Former residents and family members from Grove Farm’s old Puhi Camp are expected to reminisce about the bygone days of camp life, renew friendships and sample varied ethnic foods during a two-day reunion at Kaua‘i Veterans Center starting Saturday.
The reunion comes four years after the camp’s largest reunion was held at the old Kukui Grove Pavilion in Lihu‘e. About 1,000 people attended the reunion.
Former camp members had hoped to hold the next reunion in 2008, but decided to hold it this year to bring together as many former camp occupants as possible before they pass on, according to event coordinator Bobby Agena.
“This is mostly for the seniors,” Agena said.
The contributions of the thousands of immigrants who came from Japan, Portugal, China and the Philippines to Kaua’i to work in the sugar industry will be recognized, Agena said.
The reunion also offers registered participants the chance to learn from the past and establish new and lasting friendships, he said.
Agena said the camp experience was the common thread for generations of plantation workers and has helped them emerge as better people.
The reunion will allow today’s residents to appreciate the values former plantation workers cherished — loyalty, diligence, sacrifice and hard work.
Of the more than 500 persons who have registered for the event, 200 will come from the Mainland and from other counties in Hawai‘i, Agena said.
The turnout is anticipated to be smaller than that for the 2003 reunion primarily because of competing events, “but it is going to be packed (at the veteran’s center),” he said. Admission price for adults is $10 and $5 for children between 6 and 12 years of age.
Agena said in addition to himself, key planners for this reunion were Bernie Sakoda, Brenda Castillo-Erorita, Candice Castillo Onishi, Daphne McClure, Gerry and Fred Ellamar and Chick Cacabelos, all of whom were former camp residents.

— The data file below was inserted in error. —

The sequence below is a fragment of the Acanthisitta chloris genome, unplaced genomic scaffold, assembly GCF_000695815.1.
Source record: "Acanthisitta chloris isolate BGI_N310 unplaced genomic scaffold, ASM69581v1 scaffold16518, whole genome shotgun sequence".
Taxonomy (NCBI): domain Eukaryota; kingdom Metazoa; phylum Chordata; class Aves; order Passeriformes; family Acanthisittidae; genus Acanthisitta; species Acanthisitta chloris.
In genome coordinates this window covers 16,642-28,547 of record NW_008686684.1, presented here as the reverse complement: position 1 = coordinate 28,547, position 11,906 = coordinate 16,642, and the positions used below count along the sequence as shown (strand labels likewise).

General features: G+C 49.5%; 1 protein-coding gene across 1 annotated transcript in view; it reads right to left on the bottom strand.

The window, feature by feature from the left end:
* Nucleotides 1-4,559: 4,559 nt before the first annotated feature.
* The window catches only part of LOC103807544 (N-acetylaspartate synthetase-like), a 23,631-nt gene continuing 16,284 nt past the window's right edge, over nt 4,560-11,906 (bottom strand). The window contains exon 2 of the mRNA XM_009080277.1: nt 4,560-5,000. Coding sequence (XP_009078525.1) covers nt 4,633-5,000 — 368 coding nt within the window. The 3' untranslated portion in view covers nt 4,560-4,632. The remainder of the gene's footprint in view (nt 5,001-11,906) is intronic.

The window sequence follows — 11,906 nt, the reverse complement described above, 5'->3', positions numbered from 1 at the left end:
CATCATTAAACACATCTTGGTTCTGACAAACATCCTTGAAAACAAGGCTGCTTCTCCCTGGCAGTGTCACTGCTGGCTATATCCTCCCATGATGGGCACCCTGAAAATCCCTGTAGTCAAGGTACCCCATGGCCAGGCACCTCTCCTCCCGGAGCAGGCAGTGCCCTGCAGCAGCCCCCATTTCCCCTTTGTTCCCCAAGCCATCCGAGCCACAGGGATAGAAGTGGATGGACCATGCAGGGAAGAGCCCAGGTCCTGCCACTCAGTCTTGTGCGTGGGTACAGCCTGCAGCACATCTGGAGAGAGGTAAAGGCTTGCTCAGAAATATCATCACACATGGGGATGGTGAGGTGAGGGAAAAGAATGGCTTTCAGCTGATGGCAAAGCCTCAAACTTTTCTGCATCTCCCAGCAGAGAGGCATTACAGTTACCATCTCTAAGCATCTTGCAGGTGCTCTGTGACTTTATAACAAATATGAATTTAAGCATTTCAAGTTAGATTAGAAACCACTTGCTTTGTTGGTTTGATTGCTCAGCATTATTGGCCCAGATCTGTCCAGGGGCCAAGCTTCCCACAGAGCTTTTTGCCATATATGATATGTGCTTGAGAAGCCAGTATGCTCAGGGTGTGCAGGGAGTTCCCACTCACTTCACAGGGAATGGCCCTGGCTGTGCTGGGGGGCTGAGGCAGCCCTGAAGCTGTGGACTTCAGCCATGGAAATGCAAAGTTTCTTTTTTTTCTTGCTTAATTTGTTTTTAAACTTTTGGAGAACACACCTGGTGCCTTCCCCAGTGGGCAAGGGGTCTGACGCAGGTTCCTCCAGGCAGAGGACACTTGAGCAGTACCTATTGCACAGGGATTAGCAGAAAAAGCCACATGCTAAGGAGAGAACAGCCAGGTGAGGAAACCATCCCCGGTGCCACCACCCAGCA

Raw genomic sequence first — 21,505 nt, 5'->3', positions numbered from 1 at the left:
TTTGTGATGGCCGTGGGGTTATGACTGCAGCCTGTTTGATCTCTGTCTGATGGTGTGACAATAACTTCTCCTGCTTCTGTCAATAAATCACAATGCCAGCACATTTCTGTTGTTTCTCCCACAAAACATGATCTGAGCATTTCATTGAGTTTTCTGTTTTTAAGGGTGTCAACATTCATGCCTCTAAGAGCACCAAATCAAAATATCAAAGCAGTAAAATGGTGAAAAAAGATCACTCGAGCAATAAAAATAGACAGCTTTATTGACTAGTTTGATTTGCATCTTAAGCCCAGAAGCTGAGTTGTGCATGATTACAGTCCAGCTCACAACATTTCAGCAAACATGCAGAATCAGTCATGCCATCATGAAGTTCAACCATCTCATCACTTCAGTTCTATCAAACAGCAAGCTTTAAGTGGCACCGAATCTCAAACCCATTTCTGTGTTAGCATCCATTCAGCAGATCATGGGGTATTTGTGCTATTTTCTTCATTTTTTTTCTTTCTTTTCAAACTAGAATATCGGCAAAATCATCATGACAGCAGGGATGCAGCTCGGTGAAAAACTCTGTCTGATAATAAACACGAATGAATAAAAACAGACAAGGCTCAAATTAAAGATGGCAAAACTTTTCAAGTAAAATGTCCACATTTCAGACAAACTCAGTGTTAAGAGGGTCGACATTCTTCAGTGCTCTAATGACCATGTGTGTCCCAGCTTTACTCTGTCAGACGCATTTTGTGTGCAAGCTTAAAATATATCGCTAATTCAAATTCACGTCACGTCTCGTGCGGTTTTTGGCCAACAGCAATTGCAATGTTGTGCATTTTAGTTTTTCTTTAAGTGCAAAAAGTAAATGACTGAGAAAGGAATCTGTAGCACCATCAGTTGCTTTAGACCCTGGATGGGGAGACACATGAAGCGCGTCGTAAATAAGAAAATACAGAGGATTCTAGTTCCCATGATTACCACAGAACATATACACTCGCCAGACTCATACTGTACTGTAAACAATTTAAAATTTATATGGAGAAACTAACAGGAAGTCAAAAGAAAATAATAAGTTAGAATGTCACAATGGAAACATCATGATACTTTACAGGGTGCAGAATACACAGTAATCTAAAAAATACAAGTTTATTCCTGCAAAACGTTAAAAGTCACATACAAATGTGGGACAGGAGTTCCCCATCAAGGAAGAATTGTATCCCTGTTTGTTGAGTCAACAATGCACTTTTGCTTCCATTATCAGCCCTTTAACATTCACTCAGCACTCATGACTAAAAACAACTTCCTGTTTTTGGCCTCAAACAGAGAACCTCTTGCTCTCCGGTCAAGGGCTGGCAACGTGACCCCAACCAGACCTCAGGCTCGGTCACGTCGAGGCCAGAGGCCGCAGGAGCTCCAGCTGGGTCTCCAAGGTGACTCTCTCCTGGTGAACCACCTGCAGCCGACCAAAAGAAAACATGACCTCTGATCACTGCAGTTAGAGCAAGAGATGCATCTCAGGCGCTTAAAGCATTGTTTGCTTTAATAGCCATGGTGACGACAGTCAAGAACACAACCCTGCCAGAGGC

Saturday’s event, scheduled from 5 p.m. to 11 p.m., will feature speeches by David Pratt, a retired Grove Farm executive, Moses Madayag, Harry Yamanaka and Pat Agustin, a moment of silence for former camp residents who have passed on, a lu‘au and live music by Walter and Polei Palmeira.
Comedian Frank De Lima is scheduled to perform at 8 p.m., and Luna Suego (Peter Borrero) will perform at 9 p.m.
A luncheon is scheduled at 11:30 a.m. the next day at the center.
Agena’s wife Tassie said every ticket holder will receive a souvenir book, a cookbook entitled “The Kau Kau Tin,” featuring some of the best food recipes from the camp days, and a commemorative wooden back scratcher.
Agena said a commemorative blue-and-yellow T-shirt will be sold for $10.
Gifts also will be offered, including cans of corn beef, sausage and bags of rice, the main staples of the plantation-era families, Tassie Agena said.
Grove Farm Plantation, led by George Norton Wilcox, opened Puhi camp in the early 1920s so the company would have a sufficient number of workers for the cultivation of sugar.
The camp located off Kaumuali‘i Highway was home to as many as 1,200 workers and family members at its peak and consisted of as many as 600 plantation-style homes.
The camp was like a small town, as it boasted three stores, a Chinese laundry, a slaughterhouse, a movie hall, a place for social events and a boxing ring.
The homes were eventually dismantled in phases to make way for Kaua‘i Community College.
The last homes were demolished in the 1980s.
• Lester Chang, staff writer, can be reached at 245-3681 (ext. 225) or firstname.lastname@example.org.